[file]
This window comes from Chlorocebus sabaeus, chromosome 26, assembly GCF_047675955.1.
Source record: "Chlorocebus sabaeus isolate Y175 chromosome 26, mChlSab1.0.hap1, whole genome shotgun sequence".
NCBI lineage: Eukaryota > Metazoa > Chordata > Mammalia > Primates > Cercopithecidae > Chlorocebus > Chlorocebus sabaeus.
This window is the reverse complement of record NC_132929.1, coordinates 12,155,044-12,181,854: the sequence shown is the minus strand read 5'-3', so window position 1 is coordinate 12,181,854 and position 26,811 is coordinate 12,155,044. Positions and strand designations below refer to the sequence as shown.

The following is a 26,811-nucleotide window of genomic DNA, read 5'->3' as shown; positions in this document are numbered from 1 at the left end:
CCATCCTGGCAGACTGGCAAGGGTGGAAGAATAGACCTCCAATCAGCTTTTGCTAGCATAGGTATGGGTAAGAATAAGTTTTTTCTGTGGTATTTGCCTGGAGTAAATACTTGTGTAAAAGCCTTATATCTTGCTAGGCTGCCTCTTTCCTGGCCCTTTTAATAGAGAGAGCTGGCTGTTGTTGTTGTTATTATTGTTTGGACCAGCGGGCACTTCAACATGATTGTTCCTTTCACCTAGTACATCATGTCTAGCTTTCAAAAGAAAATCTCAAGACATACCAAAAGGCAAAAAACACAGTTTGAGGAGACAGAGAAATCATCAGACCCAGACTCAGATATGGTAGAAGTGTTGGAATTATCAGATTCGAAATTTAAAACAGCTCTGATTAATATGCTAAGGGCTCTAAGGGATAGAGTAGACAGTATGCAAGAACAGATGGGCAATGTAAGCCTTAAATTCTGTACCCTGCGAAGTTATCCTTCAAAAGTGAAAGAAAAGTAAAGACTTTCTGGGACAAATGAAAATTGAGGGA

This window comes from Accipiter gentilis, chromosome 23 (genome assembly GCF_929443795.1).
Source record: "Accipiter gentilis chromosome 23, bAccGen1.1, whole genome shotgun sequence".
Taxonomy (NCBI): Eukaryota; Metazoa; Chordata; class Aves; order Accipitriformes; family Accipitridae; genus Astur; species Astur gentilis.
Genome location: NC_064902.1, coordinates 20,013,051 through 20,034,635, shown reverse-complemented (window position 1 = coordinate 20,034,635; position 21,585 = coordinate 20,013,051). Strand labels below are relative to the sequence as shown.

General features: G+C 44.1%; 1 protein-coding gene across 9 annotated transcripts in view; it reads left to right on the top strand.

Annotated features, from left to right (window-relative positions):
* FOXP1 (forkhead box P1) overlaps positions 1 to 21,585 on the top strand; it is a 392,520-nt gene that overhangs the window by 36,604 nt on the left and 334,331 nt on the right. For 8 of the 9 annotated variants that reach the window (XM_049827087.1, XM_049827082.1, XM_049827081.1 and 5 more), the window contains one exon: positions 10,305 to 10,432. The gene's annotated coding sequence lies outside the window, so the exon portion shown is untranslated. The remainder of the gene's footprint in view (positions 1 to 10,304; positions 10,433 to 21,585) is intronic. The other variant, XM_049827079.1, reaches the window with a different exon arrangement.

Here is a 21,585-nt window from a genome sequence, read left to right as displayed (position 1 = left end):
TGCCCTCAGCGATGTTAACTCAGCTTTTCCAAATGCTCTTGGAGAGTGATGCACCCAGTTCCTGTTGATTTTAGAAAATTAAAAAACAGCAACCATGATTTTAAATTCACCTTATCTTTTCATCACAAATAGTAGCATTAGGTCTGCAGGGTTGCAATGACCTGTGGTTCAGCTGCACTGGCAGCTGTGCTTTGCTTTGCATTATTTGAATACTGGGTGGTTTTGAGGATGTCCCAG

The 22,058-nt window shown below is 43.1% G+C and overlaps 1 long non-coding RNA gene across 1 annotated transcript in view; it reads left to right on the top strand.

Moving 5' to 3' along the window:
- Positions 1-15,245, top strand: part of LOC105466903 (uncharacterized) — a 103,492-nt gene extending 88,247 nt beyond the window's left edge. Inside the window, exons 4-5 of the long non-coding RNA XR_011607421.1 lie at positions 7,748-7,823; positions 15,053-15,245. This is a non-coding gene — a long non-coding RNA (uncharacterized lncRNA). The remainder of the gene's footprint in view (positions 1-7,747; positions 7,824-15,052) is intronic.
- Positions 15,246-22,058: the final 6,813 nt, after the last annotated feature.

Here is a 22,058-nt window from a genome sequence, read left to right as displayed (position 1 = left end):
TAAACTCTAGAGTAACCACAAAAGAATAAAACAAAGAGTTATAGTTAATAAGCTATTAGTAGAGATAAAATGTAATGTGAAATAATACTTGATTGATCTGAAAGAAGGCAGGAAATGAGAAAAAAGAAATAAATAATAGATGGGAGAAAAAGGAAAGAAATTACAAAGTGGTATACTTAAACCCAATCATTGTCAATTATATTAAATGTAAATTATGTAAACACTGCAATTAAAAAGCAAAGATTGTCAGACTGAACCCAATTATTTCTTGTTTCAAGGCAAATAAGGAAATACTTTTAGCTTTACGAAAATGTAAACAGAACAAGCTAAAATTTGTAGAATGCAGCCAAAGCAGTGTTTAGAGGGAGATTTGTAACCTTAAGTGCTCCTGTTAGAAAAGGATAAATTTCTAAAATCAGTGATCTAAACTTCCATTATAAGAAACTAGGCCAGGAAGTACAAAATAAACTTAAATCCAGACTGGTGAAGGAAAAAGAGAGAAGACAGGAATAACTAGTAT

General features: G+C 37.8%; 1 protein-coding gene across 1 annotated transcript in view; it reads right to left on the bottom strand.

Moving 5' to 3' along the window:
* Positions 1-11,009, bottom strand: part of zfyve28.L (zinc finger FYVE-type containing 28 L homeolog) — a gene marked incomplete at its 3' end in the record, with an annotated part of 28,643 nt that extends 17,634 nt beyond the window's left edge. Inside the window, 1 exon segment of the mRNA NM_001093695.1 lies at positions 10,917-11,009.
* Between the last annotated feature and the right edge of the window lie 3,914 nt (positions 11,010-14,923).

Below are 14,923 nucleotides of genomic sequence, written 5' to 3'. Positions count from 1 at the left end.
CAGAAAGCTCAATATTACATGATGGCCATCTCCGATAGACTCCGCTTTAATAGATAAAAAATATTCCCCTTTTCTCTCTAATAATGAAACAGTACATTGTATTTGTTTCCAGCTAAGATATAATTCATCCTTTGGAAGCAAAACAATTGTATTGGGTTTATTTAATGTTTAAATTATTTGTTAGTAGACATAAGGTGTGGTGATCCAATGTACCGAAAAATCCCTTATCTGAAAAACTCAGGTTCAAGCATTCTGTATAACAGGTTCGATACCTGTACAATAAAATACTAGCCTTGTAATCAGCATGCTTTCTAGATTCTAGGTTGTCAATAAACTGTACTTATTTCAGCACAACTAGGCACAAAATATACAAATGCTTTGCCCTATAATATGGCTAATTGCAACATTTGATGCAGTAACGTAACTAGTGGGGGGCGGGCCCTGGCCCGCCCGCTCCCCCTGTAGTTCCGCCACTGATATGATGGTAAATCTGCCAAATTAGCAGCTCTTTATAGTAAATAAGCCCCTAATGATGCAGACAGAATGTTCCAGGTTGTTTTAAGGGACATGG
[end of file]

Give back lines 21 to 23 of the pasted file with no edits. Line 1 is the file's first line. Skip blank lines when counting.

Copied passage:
TAAACTCTAGAGTAACCACAAAAGAATAAAACAAAGAGTTATAGTTAATAAGCTATTAGTAGAGATAAAATGTAATGTGAAATAATACTTGATTGATCTGAAAGAAGGCAGGAAATGAGAAAAAAGAAATAAATAATAGATGGGAGAAAAAGGAAAGAAATTACAAAGTGGTATACTTAAACCCAATCATTGTCAATTATATTAAATGTAAATTATGTAAACACTGCAATTAAAAAGCAAAGATTGTCAGACTGAACCCAATTATTTCTTGTTTCAAGGCAAATAAGGAAATACTTTTAGCTTTACGAAAATGTAAACAGAACAAGCTAAAATTTGTAGAATGCAGCCAAAGCAGTGTTTAGAGGGAGATTTGTAACCTTAAGTGCTCCTGTTAGAAAAGGATAAATTTCTAAAATCAGTGATCTAAACTTCCATTATAAGAAACTAGGCCAGGAAGTACAAAATAAACTTAAATCCAGACTGGTGAAGGAAAAAGAGAGAAGACAGGAATAACTAGTAT

General features: G+C 37.8%; 1 protein-coding gene across 1 annotated transcript in view; it reads right to left on the bottom strand.

Moving 5' to 3' along the window: